The ECJ went on to clarify that a third countries level of protection had to be assessed by taking into consideration the SCCs themselves and also the relevant legal system of the jurisdiction where the data would be transferred. The latter consideration intends to ensure that the standard of ‘essential equivalence’ is met. For determining essential equivalence, the appropriate safeguards, enforceable rights and effective legal remedies of the third country must be taken into consideration (Para 104 and 105). The ruling on this matter was in line with the ECJ’s Advocate General’s opinion issued in December 2019.
The role of Supervisory Authorities in regulating data transfers through SCCs
The ECJ sheds light on the Data Protection Commissions’ investigatory role when determining the validity of data transfers to third countries. The Court clarified that to carry out its role of monitoring the application and enforcement of the GDPR, the Data Protection Commissions must take appropriate actions to remedy any inadequacies in the SCCs or its enforcement (Para 111).
Importantly, the Court clarified that unless the European Commission had made a prior adequacy decision, the Data Protection Commissions had the authority (and were required) to “suspend or prohibit the transfer of personal data to a third country” in cases where they were satisfied that the third country where the data was being transferred did not grant ‘essentially equivalent’ level of data protection when compared with EU Law (Para 113 and 121).
Implications and the way forward:
With this ruling, the ECJ has reiterated its strong commitment to upholding EU citizens’ fundamental right to have their data processed fairly, with consent and for specified purposes. Not only has the Court invalidated the EU-US Privacy Shield, but it has also required all member states’ Data Protection Authorities to suspend transfers of data through SCCs to third countries where the level of data protection maintained in the EU cannot be met.
The Court has categorically clarified that since the domestic laws and surveillance programmes in the US do not meet the test of proportionality, a strict necessity in the same way as the GDPR, its data protection framework is not ‘essentially equivalent’ to the EU’s.
In the aftermath of the Schrems II ruling, Věra Jourova, the Vice President of the European Commission for Value and Transparency has stated in an official press conference that the European Commission will work with their American counterparts to discuss a way forward.
However, a strict reading of the ECJ’s ruling calls for the US to review its surveillance laws before the EU can resume data-transfer with US-based organisations. In this regard, nyob, an organisation founded by Schrems, noted in its first statement after the ruling that the US would have to “engage in serious surveillance reform to get back to a ‘privileged’ status for US companies”. We live in a post-Snowden era and are cognisant that Facebook, Apple, Microsoft, and Google were some of the many companies feeding data to the National Security Agency for a mass surveillance programme and this exchange of data was permitted by provisions under FISA. Through this landmark judgment, the ECJ has not only made a stronger case for data protection, but it has also, in some ways, pushed for surveillance reform and adequate data protection framework for countries that hope to serve a customer base in the EU. This judgement is a concrete step in the right direction for many reasons, including the fact that it pushes for surveillance reforms. It is also a cautionary tale for developing economies such as India, where the data protection framework is at the cusp of taking shape.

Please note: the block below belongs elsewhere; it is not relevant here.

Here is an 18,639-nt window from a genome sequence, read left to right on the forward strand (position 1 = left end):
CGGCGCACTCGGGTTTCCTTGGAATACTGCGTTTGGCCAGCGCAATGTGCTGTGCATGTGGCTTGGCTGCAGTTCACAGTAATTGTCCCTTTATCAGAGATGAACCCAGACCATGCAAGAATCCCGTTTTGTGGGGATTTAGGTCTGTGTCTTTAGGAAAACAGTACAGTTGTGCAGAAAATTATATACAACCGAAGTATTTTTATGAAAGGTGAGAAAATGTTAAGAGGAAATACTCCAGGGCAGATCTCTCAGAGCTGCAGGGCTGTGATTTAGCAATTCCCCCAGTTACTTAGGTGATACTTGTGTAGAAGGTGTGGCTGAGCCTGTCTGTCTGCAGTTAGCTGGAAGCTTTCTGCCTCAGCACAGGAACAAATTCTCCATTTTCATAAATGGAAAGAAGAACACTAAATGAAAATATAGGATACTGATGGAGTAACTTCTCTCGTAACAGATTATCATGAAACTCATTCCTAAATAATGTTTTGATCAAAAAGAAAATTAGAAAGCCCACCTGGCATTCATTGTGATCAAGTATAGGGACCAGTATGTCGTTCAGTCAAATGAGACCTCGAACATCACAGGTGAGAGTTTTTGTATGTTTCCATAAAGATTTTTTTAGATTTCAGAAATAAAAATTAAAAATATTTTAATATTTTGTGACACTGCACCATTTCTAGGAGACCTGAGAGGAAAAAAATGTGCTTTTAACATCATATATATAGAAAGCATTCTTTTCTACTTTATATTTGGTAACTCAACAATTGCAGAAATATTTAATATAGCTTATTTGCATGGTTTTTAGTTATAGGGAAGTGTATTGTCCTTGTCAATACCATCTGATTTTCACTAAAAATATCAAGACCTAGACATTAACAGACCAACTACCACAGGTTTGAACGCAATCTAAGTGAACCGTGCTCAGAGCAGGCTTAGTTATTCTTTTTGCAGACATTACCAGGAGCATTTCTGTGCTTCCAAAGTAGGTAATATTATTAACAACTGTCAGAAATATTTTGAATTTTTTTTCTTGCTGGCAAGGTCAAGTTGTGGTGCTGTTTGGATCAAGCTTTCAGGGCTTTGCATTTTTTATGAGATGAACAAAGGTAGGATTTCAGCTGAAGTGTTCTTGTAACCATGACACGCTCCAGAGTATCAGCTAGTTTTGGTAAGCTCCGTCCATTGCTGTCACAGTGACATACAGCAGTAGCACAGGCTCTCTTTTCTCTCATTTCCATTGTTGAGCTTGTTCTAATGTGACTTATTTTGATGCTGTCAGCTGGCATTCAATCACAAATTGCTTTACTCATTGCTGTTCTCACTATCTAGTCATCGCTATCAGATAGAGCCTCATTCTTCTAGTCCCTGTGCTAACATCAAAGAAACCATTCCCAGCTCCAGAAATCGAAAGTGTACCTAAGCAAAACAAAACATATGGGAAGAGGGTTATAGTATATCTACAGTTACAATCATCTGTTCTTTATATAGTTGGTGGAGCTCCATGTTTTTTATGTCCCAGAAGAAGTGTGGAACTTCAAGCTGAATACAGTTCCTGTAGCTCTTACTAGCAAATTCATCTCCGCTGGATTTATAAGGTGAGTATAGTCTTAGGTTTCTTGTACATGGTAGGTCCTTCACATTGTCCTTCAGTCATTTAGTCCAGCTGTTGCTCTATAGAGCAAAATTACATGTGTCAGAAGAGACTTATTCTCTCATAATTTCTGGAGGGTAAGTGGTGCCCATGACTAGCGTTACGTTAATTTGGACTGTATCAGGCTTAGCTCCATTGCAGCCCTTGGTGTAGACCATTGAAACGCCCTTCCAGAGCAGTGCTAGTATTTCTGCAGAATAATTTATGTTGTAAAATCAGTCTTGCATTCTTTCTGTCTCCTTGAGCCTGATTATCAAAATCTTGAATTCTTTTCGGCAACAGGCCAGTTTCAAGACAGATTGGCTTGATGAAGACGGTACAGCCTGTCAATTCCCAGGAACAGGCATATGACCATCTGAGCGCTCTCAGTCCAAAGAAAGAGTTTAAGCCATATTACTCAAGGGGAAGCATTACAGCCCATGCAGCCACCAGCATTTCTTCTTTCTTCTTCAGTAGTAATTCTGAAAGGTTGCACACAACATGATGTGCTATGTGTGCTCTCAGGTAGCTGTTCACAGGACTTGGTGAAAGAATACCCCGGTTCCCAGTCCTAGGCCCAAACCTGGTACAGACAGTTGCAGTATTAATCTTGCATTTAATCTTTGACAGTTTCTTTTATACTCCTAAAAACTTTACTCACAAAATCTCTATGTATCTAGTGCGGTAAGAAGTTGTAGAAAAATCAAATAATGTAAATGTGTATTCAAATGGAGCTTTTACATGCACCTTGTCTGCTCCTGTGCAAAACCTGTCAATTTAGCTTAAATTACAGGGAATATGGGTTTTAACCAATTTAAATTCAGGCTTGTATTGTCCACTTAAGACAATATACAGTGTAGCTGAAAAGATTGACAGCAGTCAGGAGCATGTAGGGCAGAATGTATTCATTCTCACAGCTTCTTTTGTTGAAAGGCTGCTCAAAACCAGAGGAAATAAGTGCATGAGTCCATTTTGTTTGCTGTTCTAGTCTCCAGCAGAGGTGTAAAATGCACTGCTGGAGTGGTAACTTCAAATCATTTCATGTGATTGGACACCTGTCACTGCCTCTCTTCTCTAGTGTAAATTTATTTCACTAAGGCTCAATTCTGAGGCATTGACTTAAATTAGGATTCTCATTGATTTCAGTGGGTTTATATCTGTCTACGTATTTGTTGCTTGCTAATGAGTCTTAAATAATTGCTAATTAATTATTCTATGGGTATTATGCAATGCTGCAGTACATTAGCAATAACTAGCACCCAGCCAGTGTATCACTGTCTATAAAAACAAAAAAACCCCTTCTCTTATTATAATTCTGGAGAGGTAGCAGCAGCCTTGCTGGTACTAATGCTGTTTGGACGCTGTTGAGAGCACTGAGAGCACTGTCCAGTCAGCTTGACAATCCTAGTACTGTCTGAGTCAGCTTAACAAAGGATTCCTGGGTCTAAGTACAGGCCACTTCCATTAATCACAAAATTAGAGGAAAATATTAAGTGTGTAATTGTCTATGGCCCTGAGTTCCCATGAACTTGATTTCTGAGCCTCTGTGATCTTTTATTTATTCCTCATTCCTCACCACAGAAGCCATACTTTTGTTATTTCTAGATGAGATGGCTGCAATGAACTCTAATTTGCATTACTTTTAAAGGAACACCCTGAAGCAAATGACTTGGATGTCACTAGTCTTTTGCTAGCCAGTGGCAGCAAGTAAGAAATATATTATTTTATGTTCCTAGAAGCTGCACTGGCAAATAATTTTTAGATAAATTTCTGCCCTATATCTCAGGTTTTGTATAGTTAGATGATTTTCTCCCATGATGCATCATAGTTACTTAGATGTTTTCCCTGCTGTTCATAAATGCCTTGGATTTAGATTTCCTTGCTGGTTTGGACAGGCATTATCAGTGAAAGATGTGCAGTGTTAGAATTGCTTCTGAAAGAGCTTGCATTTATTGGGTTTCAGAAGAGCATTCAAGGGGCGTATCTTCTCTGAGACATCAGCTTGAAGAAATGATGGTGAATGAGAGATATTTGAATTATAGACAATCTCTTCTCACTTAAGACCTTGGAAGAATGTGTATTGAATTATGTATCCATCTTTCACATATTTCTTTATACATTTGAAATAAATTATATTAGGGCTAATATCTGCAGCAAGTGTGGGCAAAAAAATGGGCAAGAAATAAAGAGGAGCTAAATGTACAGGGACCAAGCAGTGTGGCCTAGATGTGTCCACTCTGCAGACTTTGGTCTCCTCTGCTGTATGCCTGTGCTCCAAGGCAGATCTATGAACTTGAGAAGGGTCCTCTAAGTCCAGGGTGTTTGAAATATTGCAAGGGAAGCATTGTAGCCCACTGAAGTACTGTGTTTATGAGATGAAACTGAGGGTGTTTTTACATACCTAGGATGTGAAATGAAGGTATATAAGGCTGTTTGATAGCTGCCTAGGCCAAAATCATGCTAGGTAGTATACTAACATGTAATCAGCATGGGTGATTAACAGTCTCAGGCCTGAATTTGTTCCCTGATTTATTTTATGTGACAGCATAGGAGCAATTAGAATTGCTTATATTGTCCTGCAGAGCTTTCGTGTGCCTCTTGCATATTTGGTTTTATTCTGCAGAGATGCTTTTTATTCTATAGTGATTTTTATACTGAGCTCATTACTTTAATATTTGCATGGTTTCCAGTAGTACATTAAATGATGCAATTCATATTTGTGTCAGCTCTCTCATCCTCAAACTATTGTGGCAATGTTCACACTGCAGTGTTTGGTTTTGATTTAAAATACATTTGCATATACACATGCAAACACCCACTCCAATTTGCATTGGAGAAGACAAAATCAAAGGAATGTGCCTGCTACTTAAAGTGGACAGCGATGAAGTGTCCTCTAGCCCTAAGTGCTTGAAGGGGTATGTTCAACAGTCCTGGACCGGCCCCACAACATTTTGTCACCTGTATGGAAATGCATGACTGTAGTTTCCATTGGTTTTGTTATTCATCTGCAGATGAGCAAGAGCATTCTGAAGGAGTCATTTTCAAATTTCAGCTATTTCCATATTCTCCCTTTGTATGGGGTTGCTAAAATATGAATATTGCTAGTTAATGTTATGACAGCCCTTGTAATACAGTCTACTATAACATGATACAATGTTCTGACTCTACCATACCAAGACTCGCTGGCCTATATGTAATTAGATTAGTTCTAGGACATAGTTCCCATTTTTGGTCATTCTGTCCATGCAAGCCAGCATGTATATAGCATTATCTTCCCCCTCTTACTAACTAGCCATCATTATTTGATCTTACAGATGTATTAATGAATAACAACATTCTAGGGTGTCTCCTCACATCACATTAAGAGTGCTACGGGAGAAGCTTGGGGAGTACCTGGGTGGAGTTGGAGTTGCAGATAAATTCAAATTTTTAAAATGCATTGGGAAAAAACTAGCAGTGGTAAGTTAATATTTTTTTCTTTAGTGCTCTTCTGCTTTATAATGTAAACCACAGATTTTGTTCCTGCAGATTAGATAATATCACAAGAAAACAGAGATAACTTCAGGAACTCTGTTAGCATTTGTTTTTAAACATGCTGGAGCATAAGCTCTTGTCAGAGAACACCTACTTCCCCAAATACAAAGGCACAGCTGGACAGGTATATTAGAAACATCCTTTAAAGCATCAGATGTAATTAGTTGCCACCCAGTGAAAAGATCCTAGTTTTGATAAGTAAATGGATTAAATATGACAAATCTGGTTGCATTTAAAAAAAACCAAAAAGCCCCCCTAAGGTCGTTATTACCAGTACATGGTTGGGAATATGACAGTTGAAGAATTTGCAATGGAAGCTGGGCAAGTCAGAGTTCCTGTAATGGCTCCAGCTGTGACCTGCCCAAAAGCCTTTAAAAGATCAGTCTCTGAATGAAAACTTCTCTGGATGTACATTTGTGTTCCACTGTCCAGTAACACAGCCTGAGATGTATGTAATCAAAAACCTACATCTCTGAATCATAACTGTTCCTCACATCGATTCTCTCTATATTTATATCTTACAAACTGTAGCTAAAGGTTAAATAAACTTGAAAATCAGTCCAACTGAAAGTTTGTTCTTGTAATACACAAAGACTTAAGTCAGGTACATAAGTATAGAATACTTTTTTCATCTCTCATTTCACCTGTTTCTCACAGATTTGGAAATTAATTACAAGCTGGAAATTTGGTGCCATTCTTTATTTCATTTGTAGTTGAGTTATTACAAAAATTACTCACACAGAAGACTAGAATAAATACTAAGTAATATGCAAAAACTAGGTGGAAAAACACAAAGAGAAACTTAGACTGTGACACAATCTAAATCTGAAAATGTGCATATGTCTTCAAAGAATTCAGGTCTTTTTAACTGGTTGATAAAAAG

The ECJ also clarifies the role of Data Protection Commissions in determining the adequacy of SCCs. Even though the GDPR does not explicitly require them to do so, the ruling authorises the Data Protection Commissions to examine the adequacy standards of SCCs based on complaints received by individuals and to restrict or prohibit the transfer of data if the data protection standards are inadequate. This will ensure better enforceability of the judgment since the ECJ has decentralised the authority for making adequacy decision to the various Data Protection Commissions in the EU states. Even so, the European Commission will continue to have the final say its adequacy decisions will remain binding.
Lastly, the ruling has also led to various US-based organisations to immediately switch from the EU-US Privacy Shield framework to SCCs. Having said that, as mentioned earlier, the standard of due diligence that such organisations would have to engage in has increased considerably. As the ruling mentioned, not only should the organisation internally comply with the SCCs, it must also ensure that the jurisdiction in which the data is held is essentially equivalent to the standards of data protection in the EU. Hence, while the decision regarding the EU-US Privacy Shield is a clean-cut in that it provides absolute clarity, the decision regarding the SCCs is nebulous and is yet to be navigated. It is also a possibility that the organisations with servers in the USA would try to switch to data processing within Europe and silo data within the EU.
In any case, the Schrems II judgment is a landmark decision which sets a valuable precedent for extraterritorial data-transfers and raises some interesting questions that will have to be addressed in through partnerships between legislators, data protection experts, tech industrialists and activists alike.
Shreya Tewari is an Indian qualified lawyer and a legal researcher for Columbia Global Freedom of Expression. She has pursued her LLM in information Technology, Media and Communication Laws from the LSE. In the past, she has collaborated with organisations such as Internet Freedom Foundation, India and Digital Freedom Fund, Berlin to research and advocate on issues of digital rights and free speech..